20 June 2016
Cleaning is an important consideration for many critical applications, to ensure optimum performance. Control Engineering Europe reports.
Cleaning is an integral part of many manufacturing and maintenance processes and is often also critical to the continuing performance of a range of technologies. In many industry sectors, including such as semiconductor production, defense, microelectromechanical systems (MEMS), and biotech, an effective and efficient cleaning process is of critical importance to the performance of equipment and systems.
‘Cleaning’ in the process industry and in research laboratories refers to the use of agents such as solvents, acids or bases to remove unwanted particulates and contaminates from products such as optics, semiconductors and electronic devices. Cleaning can be an automated process on the finished product or can entail the surface preparation of a material prior to a manufacturing process.
Many applications will benefit from a secondary evaluation of the cleaning parameters or processes detailed in a request for proposal (RFP). “The specifiers will be aware of the importance of cleaning their products,” said Louise Bertagnolli, president of JST Manufacturing, a wet processing and precision cleaning equipment company. “However, they may not realise that cleaning technologies have become so sophisticated that it is usually possible to improve on the initial design of a cleaning tool or process, making it more efficient, cost-effective and robust.”
Bertagnolli goes on to explain that cleaning system specialists will have a broader view and experience of all the tools and technologies available, as well as the expertise needed to select and integrate them, so it can be beneficial to work with a cleaning specialist with an applications laboratory that is equipped to test a variety of cleaning systems. “Having the equipment required for this kind of facility is indicative of the commitment of the cleaning system specialist,” said Bertagnolli. “A facility capable of performing demonstrations will have specialised metrology equipment such as a scanning electron microscope and laser-based surface particle measurement systems in a state-of-the-art cleanroom.”
One cleaning application undertaken by JST Manufacturing is the design of a specialised cleaning tool for the US-based National Ignition Facility (NIF) which is based at Lawrence Livermore National Laboratories.
NIF, the world's highest-energy laser system that consists of 192 laser beams which will focus nearly two million joules of energy and create temperatures and pressures that exist in the cores of stars and giant planets. NIF is also a cornerstone of the National Nuclear Security Administration's effort to maintain the United States’ nuclear deterrent without nuclear testing. Other NIF missions include finding new sources of pollution-free energy, and studying physics and other sciences.
Each of the 192 beams are supported by an array of optics – up to 50 lenses for each beam – depending on the type of experiment being performed. Ensuring that these optics remain clean is crucial to the success of the various types of laser-based experiments.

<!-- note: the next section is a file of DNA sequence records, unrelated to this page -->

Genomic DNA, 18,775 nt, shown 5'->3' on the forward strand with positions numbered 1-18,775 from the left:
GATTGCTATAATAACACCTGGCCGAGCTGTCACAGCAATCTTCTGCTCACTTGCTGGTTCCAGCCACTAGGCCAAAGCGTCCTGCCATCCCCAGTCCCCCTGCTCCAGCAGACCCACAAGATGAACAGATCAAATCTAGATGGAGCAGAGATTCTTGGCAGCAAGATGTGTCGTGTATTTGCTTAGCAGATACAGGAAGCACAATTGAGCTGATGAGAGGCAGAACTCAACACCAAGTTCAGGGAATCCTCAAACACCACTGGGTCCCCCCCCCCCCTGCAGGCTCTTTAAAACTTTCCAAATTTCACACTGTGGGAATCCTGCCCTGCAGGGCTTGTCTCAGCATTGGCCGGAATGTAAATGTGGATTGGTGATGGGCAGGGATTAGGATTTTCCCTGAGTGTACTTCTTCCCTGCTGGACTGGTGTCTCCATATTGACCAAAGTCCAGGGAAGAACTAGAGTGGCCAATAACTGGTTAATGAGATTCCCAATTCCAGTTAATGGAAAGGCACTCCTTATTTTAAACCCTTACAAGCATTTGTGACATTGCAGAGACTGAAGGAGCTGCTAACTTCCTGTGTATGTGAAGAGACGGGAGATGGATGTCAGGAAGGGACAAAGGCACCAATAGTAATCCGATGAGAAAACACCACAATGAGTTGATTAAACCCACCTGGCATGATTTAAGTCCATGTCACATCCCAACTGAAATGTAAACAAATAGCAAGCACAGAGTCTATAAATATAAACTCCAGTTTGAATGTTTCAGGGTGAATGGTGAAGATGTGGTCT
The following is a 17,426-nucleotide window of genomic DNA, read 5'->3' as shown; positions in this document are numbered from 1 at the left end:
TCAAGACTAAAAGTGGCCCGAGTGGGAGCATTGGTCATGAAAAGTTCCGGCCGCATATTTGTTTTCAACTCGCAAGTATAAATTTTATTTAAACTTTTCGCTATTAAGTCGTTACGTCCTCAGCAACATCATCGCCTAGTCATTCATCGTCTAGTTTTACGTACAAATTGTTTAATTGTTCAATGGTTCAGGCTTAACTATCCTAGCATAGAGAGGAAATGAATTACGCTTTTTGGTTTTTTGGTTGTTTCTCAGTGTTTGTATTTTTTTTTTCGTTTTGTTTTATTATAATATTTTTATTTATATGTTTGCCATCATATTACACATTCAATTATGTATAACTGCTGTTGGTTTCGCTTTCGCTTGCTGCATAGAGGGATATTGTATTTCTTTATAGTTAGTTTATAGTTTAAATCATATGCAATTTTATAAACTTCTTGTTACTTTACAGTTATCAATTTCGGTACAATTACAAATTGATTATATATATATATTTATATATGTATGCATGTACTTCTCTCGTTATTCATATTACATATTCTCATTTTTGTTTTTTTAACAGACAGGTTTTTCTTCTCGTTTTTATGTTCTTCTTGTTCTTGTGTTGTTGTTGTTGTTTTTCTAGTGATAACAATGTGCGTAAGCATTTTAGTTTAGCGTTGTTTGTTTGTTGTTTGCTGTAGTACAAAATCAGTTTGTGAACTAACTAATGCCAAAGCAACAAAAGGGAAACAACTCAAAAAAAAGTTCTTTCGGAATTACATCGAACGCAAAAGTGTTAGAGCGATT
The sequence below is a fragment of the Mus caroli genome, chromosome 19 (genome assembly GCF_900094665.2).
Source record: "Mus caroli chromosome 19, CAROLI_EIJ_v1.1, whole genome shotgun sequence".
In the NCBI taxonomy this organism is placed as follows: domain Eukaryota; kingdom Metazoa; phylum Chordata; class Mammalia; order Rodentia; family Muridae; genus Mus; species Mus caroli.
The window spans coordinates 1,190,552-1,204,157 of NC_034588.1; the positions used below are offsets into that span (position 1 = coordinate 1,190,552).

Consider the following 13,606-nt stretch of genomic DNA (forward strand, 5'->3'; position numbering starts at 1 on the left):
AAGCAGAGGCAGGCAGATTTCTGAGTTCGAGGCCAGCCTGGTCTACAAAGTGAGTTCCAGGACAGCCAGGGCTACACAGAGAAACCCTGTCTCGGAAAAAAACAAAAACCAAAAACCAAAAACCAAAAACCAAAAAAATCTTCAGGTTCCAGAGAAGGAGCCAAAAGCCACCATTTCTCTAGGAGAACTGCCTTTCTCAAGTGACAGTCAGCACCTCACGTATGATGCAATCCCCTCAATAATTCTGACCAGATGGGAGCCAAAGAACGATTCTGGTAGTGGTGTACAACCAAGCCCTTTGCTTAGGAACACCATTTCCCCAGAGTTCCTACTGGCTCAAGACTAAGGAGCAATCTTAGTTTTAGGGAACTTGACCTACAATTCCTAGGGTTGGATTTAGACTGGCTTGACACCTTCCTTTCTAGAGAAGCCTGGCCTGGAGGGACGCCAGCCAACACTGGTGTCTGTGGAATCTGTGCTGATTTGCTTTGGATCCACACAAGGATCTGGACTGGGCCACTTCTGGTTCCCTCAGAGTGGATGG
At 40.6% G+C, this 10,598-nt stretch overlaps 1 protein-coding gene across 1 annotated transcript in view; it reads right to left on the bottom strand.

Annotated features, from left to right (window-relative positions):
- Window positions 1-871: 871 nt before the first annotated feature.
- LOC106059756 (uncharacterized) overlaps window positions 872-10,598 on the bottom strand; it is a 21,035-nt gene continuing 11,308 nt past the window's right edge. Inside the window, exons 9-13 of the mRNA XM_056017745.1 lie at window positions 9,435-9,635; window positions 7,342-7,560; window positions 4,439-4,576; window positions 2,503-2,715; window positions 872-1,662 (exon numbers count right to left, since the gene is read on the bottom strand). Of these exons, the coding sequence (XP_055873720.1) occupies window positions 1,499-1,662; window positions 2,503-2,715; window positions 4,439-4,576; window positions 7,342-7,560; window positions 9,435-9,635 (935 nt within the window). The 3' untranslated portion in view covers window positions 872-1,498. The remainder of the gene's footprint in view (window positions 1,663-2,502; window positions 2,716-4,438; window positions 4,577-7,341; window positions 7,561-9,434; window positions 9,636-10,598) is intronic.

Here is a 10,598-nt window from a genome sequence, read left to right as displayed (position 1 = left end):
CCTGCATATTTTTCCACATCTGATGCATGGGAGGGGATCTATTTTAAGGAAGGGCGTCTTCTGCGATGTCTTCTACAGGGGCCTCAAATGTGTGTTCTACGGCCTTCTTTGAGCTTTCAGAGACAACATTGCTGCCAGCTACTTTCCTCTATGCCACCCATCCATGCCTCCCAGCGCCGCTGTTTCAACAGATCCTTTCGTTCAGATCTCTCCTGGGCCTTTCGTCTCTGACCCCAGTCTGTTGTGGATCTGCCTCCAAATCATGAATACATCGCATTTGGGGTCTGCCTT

“If the lenses were not clean then the performance of our laser would start to degrade,” explained Patrick Williams, NIF optics maintenance manager. “The cleanliness of the optics is crucial to our ability to produce maximum fluency (energy in joules) that is required to perform many tests.”
Transporting the chemistry
To maintain the large inventory of its optics, LLNL partnered with JST Manufacturing in the development of a suitable cleaning tool. “The optics are heavy and large, so we don’t want to handle them a lot,” said Williams. “So, after we developed an RFP and showed it to JST, the company suggested that there might be an easier and more cost-effective way to transport, clean and inspect the optics.” One of the innovations in the NIF cleaning tool, which was a tank-like configuration, was to eliminate the need to move the optics to wash, rinse and drying them.
The engineers suggested that rather than transport the heavy optics for cleaning, it would be simpler to transport the chemistry (solutions) to the optics in a fixed location. “We also designed a sling-like device to hold the optics. This also let technicians rotate them during the inspection process,” said Bertagnolli.
To date JST has built two cleaning tools for NIF. The first tool was used for the very beginning of the facility. “A second tool was built to provide us with dual capacity,” explained Williams. Because NIF has become a production facility, where many scientists and companies are performing research, we also wanted to be able to clean a higher volume of optics and also get away from single-point failure.”
Precision process cleaning
In some instances cleaning is an adjunct of the manufacturing process. JST Manufacturing, for example, has been involved with designing cleaning systems and etching systems for the production of crystals used in aerospace guidance systems.
“Etching involved the precision removal of material from a component, which is a form of cleaning just like the removal of unwanted material from the surface of an object, whether it’s particulate debris, corrosion or contaminants, or a layer of material,” said Bertagnolli.
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